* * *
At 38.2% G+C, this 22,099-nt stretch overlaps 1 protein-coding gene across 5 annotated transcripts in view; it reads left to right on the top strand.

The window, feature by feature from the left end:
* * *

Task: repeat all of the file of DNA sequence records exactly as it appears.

At 38.2% G+C, this 22,099-nt stretch overlaps 1 protein-coding gene across 5 annotated transcripts in view; it reads left to right on the top strand.

The window, feature by feature from the left end: